Yes, space combat can be done on the Game Boy Advance, but with how much success? Well, Raylight Studios certainly seems to think it can be done, as the developer has taken as much of the concept of the original PC Wing Commander as possible and squeezed it into everyone's favourite diminutive console.
Despite the game's best efforts to convince us otherwise, Wing Commander Prophecy's storyline is largely unimportant. You are stationed as a rookie pilot aboard a large carrier called the Midway, which comes under threat from a previously unknown alien race known as the Nephilim. The game's plot revolves around finding out as much as possible about the new threat, and making various vain attempts at getting shot of them. The plot is played out through an absolutely mind-numbing amount of text, recalling the FMV dialogue from the PC version down to the letter. Much of this banter is completely unnecessary, doing little to advance what could be otherwise interesting dialogue and forcing the player to skip through all of it just to get to the action.
Prophecy boasts some 48 missions to plough through, but much of the game focuses on a very basic routine: fly out of big ship, shoot smaller ships down before they shoot you, return to big ship. There is little deviation from this routine save extended missions in which you need to knock back different waves of enemies in succession before being able to return to the Midway, or missions in which you need to get shot of opposition within a time limit. We'd just like to get this out of way now: putting time limits in space combat games should be punishable. It's a terrible attempt at creating tension in a tensionless environment, and only serves as a bloody irritating frustration instead of an enjoyable challenge.
Out of control
The fact that you need to smoothly rotate through 360 degrees with fine control and accuracy to prove even remotely successful at hunting your foe in space gives Prophecy a nice kind of 'Christ, this is impossible on a tiny little four-way D-pad' atmosphere, as you patiently wrangle the GBA or SP in your hands and overshoot your aim for the umpteenth time. It also gives you cramp. No, the controls aren't Prophecy's strong point at all, with some frankly annoying button combinations hampering your attempts to, say, chase after an enemy ship and switch weapons, as the commands for doing both of these things are linked to the same buttons.
Getting some kind of smoothness in the action is impossible - you'll find yourself twitching through space as you attempt to keep your enemy in the reticule. Couple the tricky controls with an evil learning curve that expects you to learn the vagaries of piloting and combat within two or three missions, and you're left with a distinctly teeth-grinding, hair-pulling, GBA-stomping experience most of the time.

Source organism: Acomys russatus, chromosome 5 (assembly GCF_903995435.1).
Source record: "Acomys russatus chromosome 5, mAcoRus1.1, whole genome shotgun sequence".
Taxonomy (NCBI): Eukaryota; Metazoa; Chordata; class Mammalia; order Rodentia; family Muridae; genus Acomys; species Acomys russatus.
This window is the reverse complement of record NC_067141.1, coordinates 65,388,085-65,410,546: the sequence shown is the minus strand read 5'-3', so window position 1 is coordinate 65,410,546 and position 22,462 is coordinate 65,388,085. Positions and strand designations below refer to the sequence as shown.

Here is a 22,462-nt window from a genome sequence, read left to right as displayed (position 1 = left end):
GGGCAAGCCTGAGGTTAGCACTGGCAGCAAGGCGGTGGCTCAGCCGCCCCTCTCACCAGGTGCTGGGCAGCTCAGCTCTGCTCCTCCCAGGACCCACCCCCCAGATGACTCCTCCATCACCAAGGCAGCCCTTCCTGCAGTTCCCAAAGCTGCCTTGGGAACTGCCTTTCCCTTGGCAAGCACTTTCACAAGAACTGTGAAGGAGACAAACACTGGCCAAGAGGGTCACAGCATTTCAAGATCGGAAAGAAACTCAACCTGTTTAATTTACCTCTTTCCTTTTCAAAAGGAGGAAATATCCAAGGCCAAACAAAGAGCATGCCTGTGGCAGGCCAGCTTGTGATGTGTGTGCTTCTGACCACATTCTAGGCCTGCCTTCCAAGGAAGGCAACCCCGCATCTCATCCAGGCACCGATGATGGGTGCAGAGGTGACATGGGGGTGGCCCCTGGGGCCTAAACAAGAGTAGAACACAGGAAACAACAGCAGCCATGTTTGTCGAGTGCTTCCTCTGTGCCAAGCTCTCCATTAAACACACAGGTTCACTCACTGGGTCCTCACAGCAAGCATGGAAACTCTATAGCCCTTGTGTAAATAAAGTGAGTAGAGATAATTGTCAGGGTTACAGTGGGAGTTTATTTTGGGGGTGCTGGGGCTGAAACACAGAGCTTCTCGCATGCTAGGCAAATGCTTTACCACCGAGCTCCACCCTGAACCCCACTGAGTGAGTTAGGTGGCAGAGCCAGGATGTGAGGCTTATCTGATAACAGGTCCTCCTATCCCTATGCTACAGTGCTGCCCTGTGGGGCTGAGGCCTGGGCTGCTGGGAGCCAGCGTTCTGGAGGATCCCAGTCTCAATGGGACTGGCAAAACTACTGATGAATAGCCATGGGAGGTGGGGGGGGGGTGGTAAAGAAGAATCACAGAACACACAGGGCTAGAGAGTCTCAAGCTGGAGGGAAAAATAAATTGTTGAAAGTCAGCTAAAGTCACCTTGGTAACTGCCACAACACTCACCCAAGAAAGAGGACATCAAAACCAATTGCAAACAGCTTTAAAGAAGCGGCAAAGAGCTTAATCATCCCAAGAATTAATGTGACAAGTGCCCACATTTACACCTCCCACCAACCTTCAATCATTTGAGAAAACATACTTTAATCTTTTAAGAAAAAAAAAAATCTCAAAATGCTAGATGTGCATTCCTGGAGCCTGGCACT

The above said, Raylight has done a sterling job of getting the textured polygonal space of 1997 moving inside the GBA, and combat is usually pretty fluid with a few ships darting about the screen. The only times the engine appears to struggle is when the larger carriers and motherships come into view, but even then the game remains quite playable, control issues notwithstanding.
You start to get the feeling, though, that the game has been built around the technology, and not the other way round. The lack of variety from one stage to the next begins to grate, and the sheer frustration of the irritating control scheme will see you turning off and throwing down your GBA in a hail of frustration and profanity to rival Rusedski on a bad day [I'll bear witness to that -Ed]. While there are a vast number of levels for space combat fans to delve into, how long you're willing to stick it out is a matter of patience.
We weren't particularly sure this was a genre that could be pulled off at all well on the GBA for the very reasons that have been outlined above. Wing Commander Prophecy is at times a wonderful effort and a tremendous tech demo that kept us entertained for all of a couple of hours, but that's all it eventually feels like - a tech demo. As a game, it's woefully shallow and it left us wanting something more.
Will you support Eurogamer?
We want to make Eurogamer better, and that means better for our readers - not for algorithms. You can help! Become a supporter of Eurogamer and you can view the site completely ad-free, as well as gaining exclusive access to articles, podcasts and conversations that will bring you closer to the team, the stories, and the games we all love. Subscriptions start at £3.99 / $4.99 per month.